In the days after the 2003 invasion, Kurds worked with U.S. forces to capture Saddam Hussein. They lent their Peshmerga as intelligence agents to assist Delta Force operators in dismantling terrorist and insurgent networks in Iraq. They were instrumental in the capture of al-Qaeda in Iraq’s Hassan Ghul, who would reveal the name of Osama bin Laden’s messenger, which would lead to the raid which killed bin Laden at his compound in Pakistan.

The cooperation of American forces and the Kurdish Peshmerga is one of the most important and productive relationships in the Global War on Terror. Without this alliance, much of the success against international terrorism would never have been realized.

NOW: Musa the Sniper, Sourge of ISIS in Kobani

OR: Meet the US military veterans fighting ISIS

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This British D-Day vessel was the only battleship to torpedo another battleship

The British battleship HMS Rodney stands out just by looking at her photo.


She and her sister ship, HMS Nelson, had a unique design — their entire main battery forward of their superstructure.

The Rodney took part in the bombardment of the Normandy beaches during the initial stages of Operation Overlord, capping off a wartime career that also included taking on the German battleship Bismarck.

It was during the final battle with the Bismarck that HMS Rodney would achieve a unique distinction among battleships — as the only one to torpedo another battleship. How did this come about? In fact, torpedoes seem like an odd thing to put on a battleship, especially as MilitaryFactory.com notes that the Nelson-class battleships had nine 16-inch guns.

But HMS Rodney was equipped with two 24.5-inch torpedo tubes with a number of reloads.

What we know about the Kurds fighting against ISIS with help from Delta Force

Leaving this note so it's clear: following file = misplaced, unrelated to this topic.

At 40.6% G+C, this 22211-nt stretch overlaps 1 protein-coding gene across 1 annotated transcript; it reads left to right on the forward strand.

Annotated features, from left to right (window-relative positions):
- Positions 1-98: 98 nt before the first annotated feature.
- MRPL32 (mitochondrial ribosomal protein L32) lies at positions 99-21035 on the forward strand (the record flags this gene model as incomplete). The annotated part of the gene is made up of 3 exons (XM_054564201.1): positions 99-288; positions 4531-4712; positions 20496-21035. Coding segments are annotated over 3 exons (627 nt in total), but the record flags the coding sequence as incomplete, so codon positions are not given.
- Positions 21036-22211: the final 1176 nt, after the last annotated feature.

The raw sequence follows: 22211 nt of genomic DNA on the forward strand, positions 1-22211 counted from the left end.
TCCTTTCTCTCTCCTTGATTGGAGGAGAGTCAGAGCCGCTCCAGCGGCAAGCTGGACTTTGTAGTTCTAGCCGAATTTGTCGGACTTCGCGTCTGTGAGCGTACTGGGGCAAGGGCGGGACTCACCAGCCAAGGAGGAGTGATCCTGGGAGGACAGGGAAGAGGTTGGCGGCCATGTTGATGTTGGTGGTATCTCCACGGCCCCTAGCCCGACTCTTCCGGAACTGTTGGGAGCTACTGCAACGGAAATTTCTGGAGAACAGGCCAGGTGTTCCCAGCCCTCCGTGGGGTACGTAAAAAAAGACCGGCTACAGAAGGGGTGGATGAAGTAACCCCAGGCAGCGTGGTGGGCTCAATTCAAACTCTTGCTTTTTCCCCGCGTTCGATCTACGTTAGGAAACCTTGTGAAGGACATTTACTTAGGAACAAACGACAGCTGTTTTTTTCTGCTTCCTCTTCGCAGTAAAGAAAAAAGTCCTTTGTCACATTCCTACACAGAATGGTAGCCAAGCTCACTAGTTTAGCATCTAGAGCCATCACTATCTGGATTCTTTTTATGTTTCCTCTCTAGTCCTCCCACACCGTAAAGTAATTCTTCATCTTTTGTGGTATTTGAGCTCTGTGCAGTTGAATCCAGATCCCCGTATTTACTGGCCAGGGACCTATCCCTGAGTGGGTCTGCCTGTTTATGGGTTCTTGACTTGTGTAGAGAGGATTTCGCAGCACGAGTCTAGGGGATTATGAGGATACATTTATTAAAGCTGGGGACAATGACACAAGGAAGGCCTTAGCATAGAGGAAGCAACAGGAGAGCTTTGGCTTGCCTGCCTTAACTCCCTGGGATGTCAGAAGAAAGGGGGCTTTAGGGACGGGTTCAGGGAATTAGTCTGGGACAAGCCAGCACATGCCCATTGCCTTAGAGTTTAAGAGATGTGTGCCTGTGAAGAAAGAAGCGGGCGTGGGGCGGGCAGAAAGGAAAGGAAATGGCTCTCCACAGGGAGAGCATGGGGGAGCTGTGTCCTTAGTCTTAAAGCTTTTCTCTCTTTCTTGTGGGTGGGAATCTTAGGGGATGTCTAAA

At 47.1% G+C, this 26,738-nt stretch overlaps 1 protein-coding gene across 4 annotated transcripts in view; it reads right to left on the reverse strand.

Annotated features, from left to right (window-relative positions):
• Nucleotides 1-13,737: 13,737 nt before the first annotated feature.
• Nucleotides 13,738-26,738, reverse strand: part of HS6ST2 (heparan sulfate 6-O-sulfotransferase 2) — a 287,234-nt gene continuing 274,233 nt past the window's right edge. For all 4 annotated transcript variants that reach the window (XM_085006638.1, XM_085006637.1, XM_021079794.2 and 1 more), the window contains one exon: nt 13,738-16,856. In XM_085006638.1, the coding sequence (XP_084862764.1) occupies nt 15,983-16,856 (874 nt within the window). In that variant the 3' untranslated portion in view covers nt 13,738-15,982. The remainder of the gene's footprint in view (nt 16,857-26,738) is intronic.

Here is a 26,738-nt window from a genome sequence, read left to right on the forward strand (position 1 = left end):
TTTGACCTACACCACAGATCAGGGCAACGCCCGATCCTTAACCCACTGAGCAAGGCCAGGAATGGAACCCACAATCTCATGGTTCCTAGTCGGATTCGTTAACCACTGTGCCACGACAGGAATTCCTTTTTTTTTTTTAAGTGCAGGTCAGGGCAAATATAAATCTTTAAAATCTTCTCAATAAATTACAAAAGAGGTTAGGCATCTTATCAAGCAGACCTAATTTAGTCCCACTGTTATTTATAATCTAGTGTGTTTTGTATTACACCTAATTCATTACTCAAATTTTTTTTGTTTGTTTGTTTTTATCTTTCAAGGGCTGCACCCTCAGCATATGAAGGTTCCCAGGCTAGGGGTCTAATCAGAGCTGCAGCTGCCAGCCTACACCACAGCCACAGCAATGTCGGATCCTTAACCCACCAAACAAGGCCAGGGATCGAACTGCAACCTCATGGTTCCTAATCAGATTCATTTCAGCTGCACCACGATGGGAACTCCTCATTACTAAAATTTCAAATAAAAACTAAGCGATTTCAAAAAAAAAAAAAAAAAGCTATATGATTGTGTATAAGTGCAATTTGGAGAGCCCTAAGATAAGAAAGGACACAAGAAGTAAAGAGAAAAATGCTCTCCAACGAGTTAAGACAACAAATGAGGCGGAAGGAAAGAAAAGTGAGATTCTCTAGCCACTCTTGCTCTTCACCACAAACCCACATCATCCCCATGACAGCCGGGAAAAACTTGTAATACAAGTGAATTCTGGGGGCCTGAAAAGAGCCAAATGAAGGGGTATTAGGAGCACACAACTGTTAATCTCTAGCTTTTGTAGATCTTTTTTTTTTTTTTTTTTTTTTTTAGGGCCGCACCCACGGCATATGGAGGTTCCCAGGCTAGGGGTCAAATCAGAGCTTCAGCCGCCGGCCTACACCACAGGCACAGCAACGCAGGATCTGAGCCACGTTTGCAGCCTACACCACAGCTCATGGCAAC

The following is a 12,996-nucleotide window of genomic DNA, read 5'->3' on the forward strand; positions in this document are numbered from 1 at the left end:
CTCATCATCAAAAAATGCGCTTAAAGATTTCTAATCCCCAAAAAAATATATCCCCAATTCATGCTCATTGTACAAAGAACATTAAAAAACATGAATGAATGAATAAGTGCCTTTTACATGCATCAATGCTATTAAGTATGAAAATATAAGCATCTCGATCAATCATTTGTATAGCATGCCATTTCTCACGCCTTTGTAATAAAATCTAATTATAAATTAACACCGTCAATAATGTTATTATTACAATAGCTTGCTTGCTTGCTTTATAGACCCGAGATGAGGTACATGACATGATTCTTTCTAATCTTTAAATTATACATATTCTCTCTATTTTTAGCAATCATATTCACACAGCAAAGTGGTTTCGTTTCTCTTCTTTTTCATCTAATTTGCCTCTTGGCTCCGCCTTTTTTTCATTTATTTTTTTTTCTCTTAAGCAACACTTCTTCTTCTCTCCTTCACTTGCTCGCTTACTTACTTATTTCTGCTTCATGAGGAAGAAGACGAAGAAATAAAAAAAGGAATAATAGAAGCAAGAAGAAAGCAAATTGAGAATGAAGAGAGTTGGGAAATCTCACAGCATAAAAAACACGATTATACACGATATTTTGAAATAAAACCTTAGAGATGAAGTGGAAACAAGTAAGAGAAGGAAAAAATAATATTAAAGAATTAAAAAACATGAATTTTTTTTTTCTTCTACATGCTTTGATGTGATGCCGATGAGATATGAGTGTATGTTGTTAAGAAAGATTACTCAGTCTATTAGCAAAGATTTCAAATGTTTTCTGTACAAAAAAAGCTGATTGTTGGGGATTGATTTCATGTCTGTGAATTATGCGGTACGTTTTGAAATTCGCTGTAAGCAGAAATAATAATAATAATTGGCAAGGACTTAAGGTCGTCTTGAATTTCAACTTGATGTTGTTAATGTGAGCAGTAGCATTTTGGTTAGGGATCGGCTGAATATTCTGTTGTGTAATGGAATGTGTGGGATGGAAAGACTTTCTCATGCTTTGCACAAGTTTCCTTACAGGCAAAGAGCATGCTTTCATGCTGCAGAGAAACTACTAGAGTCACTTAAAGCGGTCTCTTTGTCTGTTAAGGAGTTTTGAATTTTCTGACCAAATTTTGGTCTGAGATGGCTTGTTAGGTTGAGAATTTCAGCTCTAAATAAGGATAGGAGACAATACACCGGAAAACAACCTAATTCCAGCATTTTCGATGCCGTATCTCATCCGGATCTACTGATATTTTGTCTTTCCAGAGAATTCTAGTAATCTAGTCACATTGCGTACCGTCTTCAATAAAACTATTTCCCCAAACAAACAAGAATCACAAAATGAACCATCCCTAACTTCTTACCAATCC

Torpedo room in HMS Rodney. (Imperial War Museum photo)

These torpedoes could pack quite a punch. According to NavWeaps.com, they carried 743 pounds of TNT and could travel at a top speed of 35 knots and a maximum range of 20,000 yards. In other words, it could ruin just about any warship’s day.

That can be very useful for a ship in combat.

Why? Because sometimes, battleships fought at close quarters. For instance, the Battle of Tsushima Strait was fought at very close range, according to WeaponsandWarfare.com. In that case, a torpedo would have a good chance of scoring a hit.

Even if the torpedoes were fired at a longer range, an opponent would have to dodge them, and that might allow for a tactical advantage because even though battleships are tough, their captains don’t want to take a torpedo hit if they can help it.

The Nelson-class batt;eships in front of HMS Revenge. (Photo from Wikimedia Commons)

On May 27, 1941, when the Brits caught up to the Bismarck the Rodney closed in, firing numerous broadsides at the Bismarck. According to a report by an American observer, at one point, the commander of the Home Fleet, Sir John Tovey, ordered the Rodney to fire her torpedoes if possible. About 2.5 hours later, one of the Rodney’s torpedoes scored a hit on the German battleship.

Ultimately, the Bismarck would be sunk by torpedoes from the heavy cruiser HMS Dorsetshire. The Rodney would go on to serve in the Royal Navy until she was scrapped in 1949. But she always holds the distinction of being the only battleship to torpedo another battleship.

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Harley Davidson offers members of military free riding academy training

What we know about the Kurds fighting against ISIS with help from Delta Force
Image: Harley Davidson


Harley-Davidson, long a big supporter of U.S. veterans, announced that it is extending free training at its riding academy through next year for members of the military.

The program is now available to active-duty, retired, reservists and veterans. The free training was first offered earlier this year prior to Armed Forces Day aboard the USS Yorktown aircraft carrier in Charleston, S.C.

Related: Dining deals for veterans and active military on Veteran’s Day

“Thousands of members of the military have learned to ride through the program so far,” Christian Walters, Harley Davidson’s managing director and an Army Special Operations Aviation officer, said in a statement this month. “We’re proud to extend this opportunity in 2016 so even more military personnel can enjoy the very freedom they protect.”

Never ridden before? No problem. As the company says “Great riders aren’t born. They’re made.”